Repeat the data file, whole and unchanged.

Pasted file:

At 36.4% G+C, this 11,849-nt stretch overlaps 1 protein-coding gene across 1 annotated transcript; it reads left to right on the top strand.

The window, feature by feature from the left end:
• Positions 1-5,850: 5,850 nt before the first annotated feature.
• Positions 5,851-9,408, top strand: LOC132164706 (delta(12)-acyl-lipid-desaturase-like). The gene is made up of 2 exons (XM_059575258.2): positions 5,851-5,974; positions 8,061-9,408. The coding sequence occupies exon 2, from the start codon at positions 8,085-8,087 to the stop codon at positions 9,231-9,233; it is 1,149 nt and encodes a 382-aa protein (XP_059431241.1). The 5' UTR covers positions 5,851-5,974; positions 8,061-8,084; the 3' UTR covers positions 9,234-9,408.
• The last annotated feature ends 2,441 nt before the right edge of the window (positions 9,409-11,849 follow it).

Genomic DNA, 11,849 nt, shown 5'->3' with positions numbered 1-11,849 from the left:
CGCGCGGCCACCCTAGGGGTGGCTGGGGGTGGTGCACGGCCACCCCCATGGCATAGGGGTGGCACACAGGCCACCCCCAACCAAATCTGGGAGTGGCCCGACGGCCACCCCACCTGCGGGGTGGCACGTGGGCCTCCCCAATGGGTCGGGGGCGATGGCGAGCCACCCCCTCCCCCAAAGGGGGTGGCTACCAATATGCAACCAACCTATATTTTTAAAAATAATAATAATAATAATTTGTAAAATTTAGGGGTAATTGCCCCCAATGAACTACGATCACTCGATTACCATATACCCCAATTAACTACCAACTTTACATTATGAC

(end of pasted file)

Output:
At 36.4% G+C, this 11,849-nt stretch overlaps 1 protein-coding gene across 1 annotated transcript; it reads left to right on the top strand.

The window, feature by feature from the left end:
• Positions 1-5,850: 5,850 nt before the first annotated feature.
• Positions 5,851-9,408, top strand: LOC132164706 (delta(12)-acyl-lipid-desaturase-like). The gene is made up of 2 exons (XM_059575258.2): positions 5,851-5,974; positions 8,061-9,408. The coding sequence occupies exon 2, from the start codon at positions 8,085-8,087 to the stop codon at positions 9,231-9,233; it is 1,149 nt and encodes a 382-aa protein (XP_059431241.1). The 5' UTR covers positions 5,851-5,974; positions 8,061-8,084; the 3' UTR covers positions 9,234-9,408.
• The last annotated feature ends 2,441 nt before the right edge of the window (positions 9,409-11,849 follow it).

Genomic DNA, 11,849 nt, shown 5'->3' with positions numbered 1-11,849 from the left:
CGCGCGGCCACCCTAGGGGTGGCTGGGGGTGGTGCACGGCCACCCCCATGGCATAGGGGTGGCACACAGGCCACCCCCAACCAAATCTGGGAGTGGCCCGACGGCCACCCCACCTGCGGGGTGGCACGTGGGCCTCCCCAATGGGTCGGGGGCGATGGCGAGCCACCCCCTCCCCCAAAGGGGGTGGCTACCAATATGCAACCAACCTATATTTTTAAAAATAATAATAATAATAATTTGTAAAATTTAGGGGTAATTGCCCCCAATGAACTACGATCACTCGATTACCATATACCCCAATTAACTACCAACTTTACATTATGAC